Chhapaak- Acid Attack Victims Take Their Veils Off

4 min read

acid attack
Pratigya Dhali
Wanderlust. Bibliophile. Foodie. Writing is a way of escaping the mundane for me!

Have you seen the trailer for Chhapaak? What was your initial reaction after seeing it? I felt a chill down my spine, a sudden coldness. I was aghast and it slowly turned into a burning rage. This feeling is familiar; it appears every time I read about rape or an acid attack. Attacks on women in India have become rampant and extremely commonplace.

Women for ages have been treated as a commodity, subjugated to patriarchy. Yet we worship the goddess- she who slays the invincible demons when even the gods fail.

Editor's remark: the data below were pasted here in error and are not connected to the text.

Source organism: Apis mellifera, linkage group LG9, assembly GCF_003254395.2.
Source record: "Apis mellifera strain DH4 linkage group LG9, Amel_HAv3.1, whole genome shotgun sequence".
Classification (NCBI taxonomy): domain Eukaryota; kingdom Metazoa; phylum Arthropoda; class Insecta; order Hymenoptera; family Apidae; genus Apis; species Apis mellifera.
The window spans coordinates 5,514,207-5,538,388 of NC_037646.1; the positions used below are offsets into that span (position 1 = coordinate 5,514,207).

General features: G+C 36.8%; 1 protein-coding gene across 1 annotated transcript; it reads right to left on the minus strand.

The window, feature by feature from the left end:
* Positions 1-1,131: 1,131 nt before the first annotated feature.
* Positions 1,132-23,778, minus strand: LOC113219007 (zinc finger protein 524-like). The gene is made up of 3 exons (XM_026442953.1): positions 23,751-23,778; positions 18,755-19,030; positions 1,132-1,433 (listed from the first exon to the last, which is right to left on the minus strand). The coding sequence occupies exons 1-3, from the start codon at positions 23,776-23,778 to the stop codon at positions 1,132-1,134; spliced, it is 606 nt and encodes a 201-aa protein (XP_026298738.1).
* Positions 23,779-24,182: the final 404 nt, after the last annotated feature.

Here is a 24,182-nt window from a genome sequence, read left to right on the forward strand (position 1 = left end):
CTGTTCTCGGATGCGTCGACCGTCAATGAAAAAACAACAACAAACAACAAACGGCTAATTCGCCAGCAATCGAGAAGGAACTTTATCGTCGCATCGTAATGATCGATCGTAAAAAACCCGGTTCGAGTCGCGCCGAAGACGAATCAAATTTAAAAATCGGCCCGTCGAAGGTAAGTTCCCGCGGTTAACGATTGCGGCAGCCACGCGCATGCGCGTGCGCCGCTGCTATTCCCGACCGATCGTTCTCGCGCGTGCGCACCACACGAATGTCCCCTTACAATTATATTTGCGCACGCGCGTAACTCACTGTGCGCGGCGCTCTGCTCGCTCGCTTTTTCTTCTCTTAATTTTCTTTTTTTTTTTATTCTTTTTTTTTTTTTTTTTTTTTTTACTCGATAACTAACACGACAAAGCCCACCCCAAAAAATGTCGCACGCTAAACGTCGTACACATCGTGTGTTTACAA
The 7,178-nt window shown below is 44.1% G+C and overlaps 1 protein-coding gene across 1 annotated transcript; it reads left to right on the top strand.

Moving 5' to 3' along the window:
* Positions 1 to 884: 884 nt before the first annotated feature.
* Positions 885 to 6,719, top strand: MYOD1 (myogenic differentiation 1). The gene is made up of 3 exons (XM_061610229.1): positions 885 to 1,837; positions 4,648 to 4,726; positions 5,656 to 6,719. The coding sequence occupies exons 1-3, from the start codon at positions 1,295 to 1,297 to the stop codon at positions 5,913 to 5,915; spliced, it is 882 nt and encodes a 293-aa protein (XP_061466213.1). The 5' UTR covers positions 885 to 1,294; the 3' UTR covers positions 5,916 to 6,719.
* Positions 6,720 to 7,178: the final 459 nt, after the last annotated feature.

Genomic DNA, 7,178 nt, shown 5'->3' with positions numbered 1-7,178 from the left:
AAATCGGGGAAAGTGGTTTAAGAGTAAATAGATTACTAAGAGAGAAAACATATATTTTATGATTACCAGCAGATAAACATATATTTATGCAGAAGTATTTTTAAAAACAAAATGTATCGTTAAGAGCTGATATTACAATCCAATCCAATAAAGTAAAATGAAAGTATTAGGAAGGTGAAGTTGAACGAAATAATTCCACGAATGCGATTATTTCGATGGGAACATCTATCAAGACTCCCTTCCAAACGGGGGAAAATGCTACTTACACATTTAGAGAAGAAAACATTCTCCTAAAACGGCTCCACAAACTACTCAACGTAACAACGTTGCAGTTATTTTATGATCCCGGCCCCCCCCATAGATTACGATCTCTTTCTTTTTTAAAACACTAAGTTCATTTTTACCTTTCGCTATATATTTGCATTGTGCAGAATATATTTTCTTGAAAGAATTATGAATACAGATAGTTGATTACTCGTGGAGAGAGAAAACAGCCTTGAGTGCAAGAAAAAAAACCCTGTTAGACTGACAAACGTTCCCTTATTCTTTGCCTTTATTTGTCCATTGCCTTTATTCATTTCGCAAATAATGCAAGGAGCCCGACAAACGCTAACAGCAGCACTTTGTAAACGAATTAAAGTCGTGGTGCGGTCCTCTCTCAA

But when it comes to the women-the human manifestation of the same Shakti, we don’t bat our eyelid to inflict heinous forms of torture on them. Why do men have to behave in such a grotesque manner to prove their superiority? What has led them to believe that such behaviour can be equated to their unquestionable masculinity?

Hate Crimes On The Rise

Acid is a chemical that is extremely corrosive and potent enough to even dissolve certain metals. In the face of such a potent liquid, what is mere skin and bones? 85% of acid attack victims are women, and thus can be safely be referred to as a gender-specific crime.

Perpetrators attack their victims mostly as an act of revenge, “with an intention to disfigure, main, torture” and not to kill. When the acid makes contact with the skin, eyelids, nose, lips, ears, and chin shrivel and dissolve. As the acid trickles on other body parts, it burns every inch that it touches.